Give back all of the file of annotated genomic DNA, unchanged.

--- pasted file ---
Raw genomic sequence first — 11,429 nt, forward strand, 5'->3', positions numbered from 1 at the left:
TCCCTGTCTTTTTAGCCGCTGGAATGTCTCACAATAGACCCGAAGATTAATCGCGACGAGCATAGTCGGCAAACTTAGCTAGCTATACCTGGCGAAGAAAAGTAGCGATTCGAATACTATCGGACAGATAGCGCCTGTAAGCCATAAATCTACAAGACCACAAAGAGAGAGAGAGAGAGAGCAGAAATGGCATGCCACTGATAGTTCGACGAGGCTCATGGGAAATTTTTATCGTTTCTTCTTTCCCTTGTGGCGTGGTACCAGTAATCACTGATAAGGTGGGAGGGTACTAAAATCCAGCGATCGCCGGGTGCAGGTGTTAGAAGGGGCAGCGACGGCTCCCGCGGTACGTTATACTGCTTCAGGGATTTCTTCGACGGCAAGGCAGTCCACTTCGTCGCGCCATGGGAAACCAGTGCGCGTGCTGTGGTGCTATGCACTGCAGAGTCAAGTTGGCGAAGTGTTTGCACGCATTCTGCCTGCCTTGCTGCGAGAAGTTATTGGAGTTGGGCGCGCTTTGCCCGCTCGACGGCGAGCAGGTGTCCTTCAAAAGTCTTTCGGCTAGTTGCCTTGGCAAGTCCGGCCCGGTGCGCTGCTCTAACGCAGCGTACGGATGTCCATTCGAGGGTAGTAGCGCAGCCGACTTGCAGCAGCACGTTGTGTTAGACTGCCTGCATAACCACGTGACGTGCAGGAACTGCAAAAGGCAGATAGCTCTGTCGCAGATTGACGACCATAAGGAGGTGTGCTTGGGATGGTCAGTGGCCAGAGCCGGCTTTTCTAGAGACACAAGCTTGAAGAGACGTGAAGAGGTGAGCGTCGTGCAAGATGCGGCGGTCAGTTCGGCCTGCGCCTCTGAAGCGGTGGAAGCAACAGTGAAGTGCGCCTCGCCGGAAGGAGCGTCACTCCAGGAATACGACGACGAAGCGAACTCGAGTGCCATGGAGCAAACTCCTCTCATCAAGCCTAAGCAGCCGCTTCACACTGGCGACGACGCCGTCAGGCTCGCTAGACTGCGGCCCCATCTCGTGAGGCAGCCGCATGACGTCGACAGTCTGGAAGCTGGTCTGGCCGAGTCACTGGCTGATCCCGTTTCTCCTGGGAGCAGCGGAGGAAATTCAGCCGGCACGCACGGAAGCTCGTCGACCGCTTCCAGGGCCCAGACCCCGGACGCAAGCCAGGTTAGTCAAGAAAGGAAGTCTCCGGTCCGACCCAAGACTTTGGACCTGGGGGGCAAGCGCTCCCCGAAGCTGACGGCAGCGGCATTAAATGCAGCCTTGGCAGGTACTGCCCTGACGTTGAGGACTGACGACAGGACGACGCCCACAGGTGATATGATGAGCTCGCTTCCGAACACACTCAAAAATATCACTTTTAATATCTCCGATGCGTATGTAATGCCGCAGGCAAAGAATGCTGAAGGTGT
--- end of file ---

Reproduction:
Raw genomic sequence first — 11,429 nt, forward strand, 5'->3', positions numbered from 1 at the left:
TCCCTGTCTTTTTAGCCGCTGGAATGTCTCACAATAGACCCGAAGATTAATCGCGACGAGCATAGTCGGCAAACTTAGCTAGCTATACCTGGCGAAGAAAAGTAGCGATTCGAATACTATCGGACAGATAGCGCCTGTAAGCCATAAATCTACAAGACCACAAAGAGAGAGAGAGAGAGAGCAGAAATGGCATGCCACTGATAGTTCGACGAGGCTCATGGGAAATTTTTATCGTTTCTTCTTTCCCTTGTGGCGTGGTACCAGTAATCACTGATAAGGTGGGAGGGTACTAAAATCCAGCGATCGCCGGGTGCAGGTGTTAGAAGGGGCAGCGACGGCTCCCGCGGTACGTTATACTGCTTCAGGGATTTCTTCGACGGCAAGGCAGTCCACTTCGTCGCGCCATGGGAAACCAGTGCGCGTGCTGTGGTGCTATGCACTGCAGAGTCAAGTTGGCGAAGTGTTTGCACGCATTCTGCCTGCCTTGCTGCGAGAAGTTATTGGAGTTGGGCGCGCTTTGCCCGCTCGACGGCGAGCAGGTGTCCTTCAAAAGTCTTTCGGCTAGTTGCCTTGGCAAGTCCGGCCCGGTGCGCTGCTCTAACGCAGCGTACGGATGTCCATTCGAGGGTAGTAGCGCAGCCGACTTGCAGCAGCACGTTGTGTTAGACTGCCTGCATAACCACGTGACGTGCAGGAACTGCAAAAGGCAGATAGCTCTGTCGCAGATTGACGACCATAAGGAGGTGTGCTTGGGATGGTCAGTGGCCAGAGCCGGCTTTTCTAGAGACACAAGCTTGAAGAGACGTGAAGAGGTGAGCGTCGTGCAAGATGCGGCGGTCAGTTCGGCCTGCGCCTCTGAAGCGGTGGAAGCAACAGTGAAGTGCGCCTCGCCGGAAGGAGCGTCACTCCAGGAATACGACGACGAAGCGAACTCGAGTGCCATGGAGCAAACTCCTCTCATCAAGCCTAAGCAGCCGCTTCACACTGGCGACGACGCCGTCAGGCTCGCTAGACTGCGGCCCCATCTCGTGAGGCAGCCGCATGACGTCGACAGTCTGGAAGCTGGTCTGGCCGAGTCACTGGCTGATCCCGTTTCTCCTGGGAGCAGCGGAGGAAATTCAGCCGGCACGCACGGAAGCTCGTCGACCGCTTCCAGGGCCCAGACCCCGGACGCAAGCCAGGTTAGTCAAGAAAGGAAGTCTCCGGTCCGACCCAAGACTTTGGACCTGGGGGGCAAGCGCTCCCCGAAGCTGACGGCAGCGGCATTAAATGCAGCCTTGGCAGGTACTGCCCTGACGTTGAGGACTGACGACAGGACGACGCCCACAGGTGATATGATGAGCTCGCTTCCGAACACACTCAAAAATATCACTTTTAATATCTCCGATGCGTATGTAATGCCGCAGGCAAAGAATGCTGAAGGTGT